Complications related to the catheter include:
- Pain, swelling, and tenderness at the catheter
- Irritation of the vein by the catheter (superficial
thrombophlebitis). This can usually be treated with warm
- Bleeding at the catheter site.
- A bruise
where the catheter was inserted. This usually goes away in a few
- Trouble urinating after the procedure.
Serious complications are
rare, but they can be life-threatening. Serious complications are more likely
to occur in people who are critically ill or elderly. These complications may
- Sudden closure of the coronary artery.
tear in the inner lining of the artery.
- Allergic reaction to the contrast material, with hives
and itching and, in rare cases, shortness of breath, fever, and
shock. These allergic reactions can usually be
controlled with medicines.
- Kidney damage. In rare cases, the
contrast material can damage the kidneys, possibly causing kidney failure. People with diabetes and kidney
disease are at greatest risk for kidney damage.
- Heart attack or stroke.
- The need for more procedures or surgery to take care of complications.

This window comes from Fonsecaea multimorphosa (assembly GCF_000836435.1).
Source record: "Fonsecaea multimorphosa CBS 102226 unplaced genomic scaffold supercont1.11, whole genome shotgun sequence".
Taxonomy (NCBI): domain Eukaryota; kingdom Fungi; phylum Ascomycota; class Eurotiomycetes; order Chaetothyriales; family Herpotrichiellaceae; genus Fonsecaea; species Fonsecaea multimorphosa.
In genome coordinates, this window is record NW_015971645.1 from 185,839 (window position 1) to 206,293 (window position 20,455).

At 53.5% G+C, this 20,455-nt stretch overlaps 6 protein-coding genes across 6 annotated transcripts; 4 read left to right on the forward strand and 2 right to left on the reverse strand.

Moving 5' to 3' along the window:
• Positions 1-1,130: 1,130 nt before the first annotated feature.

Radiation risk. There is always a slight risk of damage to cells or tissues
from being exposed to any radiation, including the low levels of X-ray used for
this test. But the risk of damage from the X-rays is, in most cases, very low
compared with the potential benefits of the test.
Cardiac catheterization is a test to
check your heart and coronary arteries .
Test results will be
reviewed by a
cardiologist and will be available after the
procedure. Your doctor will be able to talk to you about some of the results
immediately after the test.
Results will include whether:
- Coronary arteries are normal or have narrowing or blockage.
- The heart's
pumping action (ejection fraction) and pressures inside the heart
chambers and blood vessels are normal.
- The heart valves
are working normally.
Many conditions can affect the results of a cardiac
catheterization. Your doctor will discuss any significant abnormal results with
you in relation to your symptoms and past health.
What Affects the Test
Reasons you may not be able to
have the test or why the results may not be helpful include:
- Extreme anxiety that causes high blood pressure and irregular
- Kidney or liver failure.
- Inability to
follow directions during the procedure.
What To Think About
- This test usually is not done on people who have had
allergic reactions to contrast material, poorly
heart failure, life-threatening heart rhythm problems,
- Cardiac catheterization
is not usually done during pregnancy because the radiation could damage the
fetus. But in a life-threatening emergency, this
procedure may be necessary to help save a pregnant woman's life. In such cases,
the fetus is protected as much as possible from radiation exposure with a lead